But the banking union doesn’t address the single biggest channel through which the doom loop works: the very high correlation between the general health of an economy, the creditworthiness of the sovereign and the robustness of its banks. Even without banks holding sovereign bonds, or receiving government guarantees, or bailouts, it is likely that banks and sovereigns get into trouble at the same time.

Credit rating agencies weigh this so-called “macro” factor heavily, much more so than implicit sovereign guarantees for example. While a booming economy is good news for both public finances and banking systems, if an economy is hit by a shock, it is likely that both its banks and the sovereign will see their finances stressed simultaneously.

It’s not even obvious that breaking the link is desirable. First, imagine banks holding a market portfolio of euro zone sovereign bonds instead of the big home bias they presently exhibit, one of the often-touted solutions to the doom loop. In the event of a shock — say an earthquake in Greece — banks across the board will sell off Greek debt and possibly trigger a self-fulfilling crisis for Greece. Greek banks, on the other hand, will have little incentive to join this fire-sale as they cannot escape the effect of the earthquake, no matter what they do. In this sense, home bias in holdings of sovereign bonds can be stabilizing in the event of a moderate shock.

It is true, in this example, that if Greek sovereign debt eventually needs to be restructured, the Greek economy would be better off if the losses fell outside of Greece rather than on Greek banks. But there is a clear trade-off. A bias toward domestic sovereigns can be stabilizing in the event of moderate shocks, but is destabilizing in the event of a big shock that necessitates debt restructuring.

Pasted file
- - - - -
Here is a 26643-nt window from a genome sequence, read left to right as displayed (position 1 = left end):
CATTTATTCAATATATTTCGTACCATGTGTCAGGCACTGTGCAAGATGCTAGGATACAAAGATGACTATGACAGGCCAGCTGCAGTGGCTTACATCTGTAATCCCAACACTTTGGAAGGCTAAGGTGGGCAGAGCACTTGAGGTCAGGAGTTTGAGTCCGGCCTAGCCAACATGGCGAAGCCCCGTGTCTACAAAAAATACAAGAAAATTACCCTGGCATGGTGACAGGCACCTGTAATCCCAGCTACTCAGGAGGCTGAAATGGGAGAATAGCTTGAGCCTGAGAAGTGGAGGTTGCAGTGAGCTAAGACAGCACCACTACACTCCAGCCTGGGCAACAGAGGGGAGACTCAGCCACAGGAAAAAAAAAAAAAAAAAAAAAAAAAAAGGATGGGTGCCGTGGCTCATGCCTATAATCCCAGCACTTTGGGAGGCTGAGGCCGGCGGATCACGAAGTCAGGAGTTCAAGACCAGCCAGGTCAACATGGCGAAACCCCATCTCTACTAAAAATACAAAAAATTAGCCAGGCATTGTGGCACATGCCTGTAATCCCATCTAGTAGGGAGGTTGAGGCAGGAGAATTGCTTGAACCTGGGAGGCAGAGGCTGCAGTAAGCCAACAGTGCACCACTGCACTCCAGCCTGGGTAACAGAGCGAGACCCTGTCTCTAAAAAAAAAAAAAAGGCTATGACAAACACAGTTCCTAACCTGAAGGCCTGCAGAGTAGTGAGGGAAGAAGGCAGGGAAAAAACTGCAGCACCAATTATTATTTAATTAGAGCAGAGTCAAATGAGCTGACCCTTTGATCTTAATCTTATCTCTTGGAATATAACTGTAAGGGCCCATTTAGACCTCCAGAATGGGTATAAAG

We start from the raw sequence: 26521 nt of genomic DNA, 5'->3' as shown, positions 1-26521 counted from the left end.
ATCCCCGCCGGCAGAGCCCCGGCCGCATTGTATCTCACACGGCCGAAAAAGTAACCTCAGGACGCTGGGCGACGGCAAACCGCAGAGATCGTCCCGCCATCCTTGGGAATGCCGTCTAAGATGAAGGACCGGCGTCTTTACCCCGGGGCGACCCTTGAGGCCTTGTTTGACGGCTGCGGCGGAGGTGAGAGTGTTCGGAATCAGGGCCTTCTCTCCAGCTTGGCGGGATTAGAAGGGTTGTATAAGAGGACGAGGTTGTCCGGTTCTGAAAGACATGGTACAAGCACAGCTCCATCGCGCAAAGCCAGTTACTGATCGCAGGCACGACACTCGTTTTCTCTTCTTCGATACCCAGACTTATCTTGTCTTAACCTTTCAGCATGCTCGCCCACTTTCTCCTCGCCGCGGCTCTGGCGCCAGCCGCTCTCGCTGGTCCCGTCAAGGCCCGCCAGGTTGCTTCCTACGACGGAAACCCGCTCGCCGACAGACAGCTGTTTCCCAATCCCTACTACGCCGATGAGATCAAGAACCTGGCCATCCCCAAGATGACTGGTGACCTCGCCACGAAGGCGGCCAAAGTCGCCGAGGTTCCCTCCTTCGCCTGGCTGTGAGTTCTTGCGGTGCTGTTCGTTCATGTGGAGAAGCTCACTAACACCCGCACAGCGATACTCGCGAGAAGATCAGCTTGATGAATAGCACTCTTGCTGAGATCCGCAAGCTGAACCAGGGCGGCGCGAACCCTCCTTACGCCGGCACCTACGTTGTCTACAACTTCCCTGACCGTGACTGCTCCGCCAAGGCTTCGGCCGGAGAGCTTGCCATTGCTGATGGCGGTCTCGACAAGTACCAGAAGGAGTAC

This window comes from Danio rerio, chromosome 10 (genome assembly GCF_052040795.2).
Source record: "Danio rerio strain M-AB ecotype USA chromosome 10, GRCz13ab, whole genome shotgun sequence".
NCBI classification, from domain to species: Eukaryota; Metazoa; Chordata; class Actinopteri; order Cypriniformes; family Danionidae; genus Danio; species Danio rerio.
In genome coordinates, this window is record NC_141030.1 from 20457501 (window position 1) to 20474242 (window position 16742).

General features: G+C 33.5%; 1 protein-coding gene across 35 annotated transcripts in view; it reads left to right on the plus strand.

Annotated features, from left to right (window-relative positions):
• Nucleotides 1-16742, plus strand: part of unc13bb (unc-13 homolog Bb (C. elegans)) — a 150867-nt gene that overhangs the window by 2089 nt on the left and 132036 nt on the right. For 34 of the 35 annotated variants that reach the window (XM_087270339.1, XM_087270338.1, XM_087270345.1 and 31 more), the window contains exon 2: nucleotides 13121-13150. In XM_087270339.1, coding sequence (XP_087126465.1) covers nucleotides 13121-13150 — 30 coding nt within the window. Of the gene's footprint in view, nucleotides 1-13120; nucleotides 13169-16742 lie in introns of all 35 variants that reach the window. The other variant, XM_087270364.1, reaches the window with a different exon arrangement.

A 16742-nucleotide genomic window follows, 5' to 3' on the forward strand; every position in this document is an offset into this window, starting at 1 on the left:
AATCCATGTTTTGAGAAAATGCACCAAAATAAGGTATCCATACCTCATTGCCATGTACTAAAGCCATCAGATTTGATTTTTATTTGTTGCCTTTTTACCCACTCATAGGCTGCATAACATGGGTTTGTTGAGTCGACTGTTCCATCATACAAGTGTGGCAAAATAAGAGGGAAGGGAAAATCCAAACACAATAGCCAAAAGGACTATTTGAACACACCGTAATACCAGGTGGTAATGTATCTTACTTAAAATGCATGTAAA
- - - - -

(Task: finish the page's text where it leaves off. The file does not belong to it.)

Second, it was tens of billions of dollars of German savings flooding into Spanish and Irish banks between 2003 and 2007, financing real estate, which helped inflate the asset bubbles in these economies in the first place. Having learned from the crisis, German savers may be rightly reluctant to repeat the same mistake, but a pan-EU deposit guarantee, as proposed under the banking union, makes it more likely to see a repeat of these destabilizing flows. This risk has been completely ignored in the banking union.

Third, the 2014 Banking Resolution Recovery Directive, which sought to remove the need for and possibility of bank bailouts, is effective only to a point. Swedish banks, for instance, still enjoy a ratings uplift of one notch on the assumption of sovereign support. For banks in other countries, this can be even higher. Investors and ratings agencies believe that sovereigns will still step in to save systemically important large banks, no matter what the European rules say about investors bearing all the losses.

And there’s the rub: It is impossible to ever break the sovereign bank doom loop completely.  The banking union measures may, counter-intuitively, increase risks in the European banking system. European policymakers must weigh and debate these risks carefully rather than rushing headlong into the unknown.

Author: Sony Kapoor, Managing Director of Re-Define